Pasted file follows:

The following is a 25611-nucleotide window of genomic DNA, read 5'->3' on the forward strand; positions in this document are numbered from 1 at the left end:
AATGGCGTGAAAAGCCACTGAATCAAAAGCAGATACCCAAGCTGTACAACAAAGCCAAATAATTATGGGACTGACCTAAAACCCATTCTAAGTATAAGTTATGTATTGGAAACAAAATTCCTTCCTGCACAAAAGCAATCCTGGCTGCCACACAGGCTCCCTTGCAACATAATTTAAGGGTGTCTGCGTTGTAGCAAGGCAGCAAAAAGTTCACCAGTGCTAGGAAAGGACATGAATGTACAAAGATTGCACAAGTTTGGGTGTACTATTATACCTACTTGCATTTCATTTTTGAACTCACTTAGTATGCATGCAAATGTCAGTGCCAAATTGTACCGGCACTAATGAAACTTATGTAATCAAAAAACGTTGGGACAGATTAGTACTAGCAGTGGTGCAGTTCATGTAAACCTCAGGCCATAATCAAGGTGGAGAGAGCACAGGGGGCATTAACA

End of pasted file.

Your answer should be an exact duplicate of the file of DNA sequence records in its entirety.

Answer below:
The following is a 25611-nucleotide window of genomic DNA, read 5'->3' on the forward strand; positions in this document are numbered from 1 at the left end:
AATGGCGTGAAAAGCCACTGAATCAAAAGCAGATACCCAAGCTGTACAACAAAGCCAAATAATTATGGGACTGACCTAAAACCCATTCTAAGTATAAGTTATGTATTGGAAACAAAATTCCTTCCTGCACAAAAGCAATCCTGGCTGCCACACAGGCTCCCTTGCAACATAATTTAAGGGTGTCTGCGTTGTAGCAAGGCAGCAAAAAGTTCACCAGTGCTAGGAAAGGACATGAATGTACAAAGATTGCACAAGTTTGGGTGTACTATTATACCTACTTGCATTTCATTTTTGAACTCACTTAGTATGCATGCAAATGTCAGTGCCAAATTGTACCGGCACTAATGAAACTTATGTAATCAAAAAACGTTGGGACAGATTAGTACTAGCAGTGGTGCAGTTCATGTAAACCTCAGGCCATAATCAAGGTGGAGAGAGCACAGGGGGCATTAACA